So far, I’ve put the sauce on pasta and on another occasion, atop poached eggs (the way a hollandaise works for eggs benedict). The results have always been delicious.
Despite the glorious Boston weather this weekend, I did a bit of cooking indoors and got some lovely results that I’m excited to share with you. Moroccan Chicken & Moroccan Sweet Potato Salad were just two dishes created, with some guidance from Alice Waters, in The Art of Simple Food, and Lemonade LA, in The Lemonade Cookbook. I’m on a bit of a Moroccan food kick right now (if you can’t tell). Moroccan cuisine incorporates lots of spices, meat, and fresh vegetables & fruits, and often times these components are all in one dish! It’s influenced by a number of different ethnic groups, including Arabs, Berbers, Moors, & the French, giving it a rich history and a lot of variety. Recipes, photos, & more, after the jump.
Do you know what that (above) is? I had no idea until last week, when my boyfriend & I were checking out the newest Korean grocery store in Cambridge and he taught me about a popular Asian vegetable, lotus roots. I was initially skeptical but, after trying them, I’m a huge fan. We sauteed them in olive oil, red chili pepper paste, and a sprinkle of salt & pepper. Wow, so simple and delicious. Anyways, it’s Thursday and that means links:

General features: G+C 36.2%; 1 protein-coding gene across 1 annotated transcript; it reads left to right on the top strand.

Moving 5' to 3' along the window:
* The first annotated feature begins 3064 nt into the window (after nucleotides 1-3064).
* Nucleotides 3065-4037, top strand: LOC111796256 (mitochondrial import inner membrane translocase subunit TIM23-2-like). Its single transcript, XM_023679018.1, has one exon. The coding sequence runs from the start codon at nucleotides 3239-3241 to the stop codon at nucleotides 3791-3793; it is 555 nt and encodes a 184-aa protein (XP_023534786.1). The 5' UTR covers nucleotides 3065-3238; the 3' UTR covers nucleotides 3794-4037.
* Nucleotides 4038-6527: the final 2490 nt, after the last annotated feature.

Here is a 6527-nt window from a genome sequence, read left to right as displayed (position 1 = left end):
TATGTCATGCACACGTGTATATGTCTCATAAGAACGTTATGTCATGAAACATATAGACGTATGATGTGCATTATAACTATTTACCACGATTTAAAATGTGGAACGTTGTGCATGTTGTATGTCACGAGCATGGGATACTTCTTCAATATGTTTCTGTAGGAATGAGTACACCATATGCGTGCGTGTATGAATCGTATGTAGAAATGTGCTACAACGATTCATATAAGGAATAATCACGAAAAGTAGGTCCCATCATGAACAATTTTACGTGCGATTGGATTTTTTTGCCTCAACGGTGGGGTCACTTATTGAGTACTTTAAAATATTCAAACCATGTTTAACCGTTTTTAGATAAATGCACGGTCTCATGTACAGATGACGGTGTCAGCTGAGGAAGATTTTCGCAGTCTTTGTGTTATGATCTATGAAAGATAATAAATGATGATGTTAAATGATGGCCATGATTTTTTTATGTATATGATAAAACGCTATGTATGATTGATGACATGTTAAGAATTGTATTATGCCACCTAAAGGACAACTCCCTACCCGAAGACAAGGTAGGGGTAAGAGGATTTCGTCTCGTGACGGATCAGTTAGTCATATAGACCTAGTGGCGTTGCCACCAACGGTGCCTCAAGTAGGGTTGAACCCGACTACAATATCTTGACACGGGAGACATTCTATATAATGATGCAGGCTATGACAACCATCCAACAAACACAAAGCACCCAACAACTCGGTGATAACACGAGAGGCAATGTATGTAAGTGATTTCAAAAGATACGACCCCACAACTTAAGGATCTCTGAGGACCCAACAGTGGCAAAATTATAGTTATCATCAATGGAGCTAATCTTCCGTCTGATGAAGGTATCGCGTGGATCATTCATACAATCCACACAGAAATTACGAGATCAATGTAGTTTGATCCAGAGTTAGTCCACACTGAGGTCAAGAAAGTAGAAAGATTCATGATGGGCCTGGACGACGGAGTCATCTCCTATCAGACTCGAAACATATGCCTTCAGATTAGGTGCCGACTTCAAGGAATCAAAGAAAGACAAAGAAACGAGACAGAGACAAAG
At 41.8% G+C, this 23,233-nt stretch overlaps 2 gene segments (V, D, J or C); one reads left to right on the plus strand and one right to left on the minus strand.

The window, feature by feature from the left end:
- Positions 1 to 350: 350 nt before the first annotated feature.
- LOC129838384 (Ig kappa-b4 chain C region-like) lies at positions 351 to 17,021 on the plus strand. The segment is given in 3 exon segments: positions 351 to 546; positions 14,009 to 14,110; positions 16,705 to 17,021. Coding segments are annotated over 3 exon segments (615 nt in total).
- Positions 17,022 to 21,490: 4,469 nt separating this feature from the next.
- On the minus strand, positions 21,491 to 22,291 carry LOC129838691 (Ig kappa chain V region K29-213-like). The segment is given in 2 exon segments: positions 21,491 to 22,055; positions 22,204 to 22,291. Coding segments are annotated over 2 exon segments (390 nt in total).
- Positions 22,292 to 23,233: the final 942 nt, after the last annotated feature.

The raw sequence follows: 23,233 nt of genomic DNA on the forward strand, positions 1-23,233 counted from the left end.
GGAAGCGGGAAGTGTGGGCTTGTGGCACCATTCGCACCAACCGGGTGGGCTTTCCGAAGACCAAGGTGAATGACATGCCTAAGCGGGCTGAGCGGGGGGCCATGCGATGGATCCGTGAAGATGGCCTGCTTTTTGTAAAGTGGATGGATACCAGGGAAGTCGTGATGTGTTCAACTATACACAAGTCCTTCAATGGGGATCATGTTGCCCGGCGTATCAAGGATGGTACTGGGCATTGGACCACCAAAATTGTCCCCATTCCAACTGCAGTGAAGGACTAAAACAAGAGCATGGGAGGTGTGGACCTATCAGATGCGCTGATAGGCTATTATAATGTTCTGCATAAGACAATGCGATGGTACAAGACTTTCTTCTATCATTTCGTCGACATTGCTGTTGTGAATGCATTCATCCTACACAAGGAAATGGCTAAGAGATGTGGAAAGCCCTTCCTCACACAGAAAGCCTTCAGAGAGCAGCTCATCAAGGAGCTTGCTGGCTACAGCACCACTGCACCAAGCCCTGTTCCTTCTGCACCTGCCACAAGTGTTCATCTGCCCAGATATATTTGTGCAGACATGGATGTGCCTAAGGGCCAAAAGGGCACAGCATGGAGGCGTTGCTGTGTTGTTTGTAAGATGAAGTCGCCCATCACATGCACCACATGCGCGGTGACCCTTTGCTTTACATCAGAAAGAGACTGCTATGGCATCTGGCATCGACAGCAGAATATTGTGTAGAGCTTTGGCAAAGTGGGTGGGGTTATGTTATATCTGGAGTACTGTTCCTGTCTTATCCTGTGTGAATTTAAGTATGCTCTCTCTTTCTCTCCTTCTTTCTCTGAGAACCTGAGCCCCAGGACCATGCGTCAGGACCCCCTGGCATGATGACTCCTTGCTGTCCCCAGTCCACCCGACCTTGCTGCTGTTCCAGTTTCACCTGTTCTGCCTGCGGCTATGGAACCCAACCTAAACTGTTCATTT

Have you ever found a dish at a restaurant that you loved so much, you had to try making it at home? I am obsessed with La Méditerranée‘s Chicken Cilicia (a phyllo pastry filled with an exotic blend of spices, chicken, raisins, & garbanzo beans). In the past, I’ve successfully replicated the dish at home, but the phyllo dough part is a bit labor/time intensive. Thinking of ways I could get that incredible Moroccan flavor without the meat or phyllo hassle, I created this veggie burger last night. And, let me tell you, it turned out far better than I expected. Recipe after the jump!
It’s Thursday, the weekend is so close, the sun is shining in Boston (there are hurricane-like winds, but I digress). I’ve rounded up some pertinent posts around the web: on cooking, food policy, career success, & more. These articles have taught me a thing or 5, & I think they’re worth sharing. I hope you agree.
The combination of spring and Easter weekend inspired me to bake these tasty little cookies. I had to use my chick cookie-cutter, pink frosting, and rainbow sprinkles, for obvious reasons. There are lots of photos to show you exactly the process I went through to make these babies. It’s good to note that they don’t contain refined sugar (except for the sprinkles). I used agave nectar for both the cookies and the frosting. More photos and the recipe after the jump!
These were inspired by Dorie Greenspan’s Honey-Almond Fig Tart, featured in her James Beard award-winning book, “Baking From My Home To Yours”.
This recipe is gluten and refined-sugar free. And, did I mention that they are absolutely delicious? I love eating these for breakfast and/or as a snack. Slice one in half, add some almond butter, and you’re good to go!
Recipe after the jump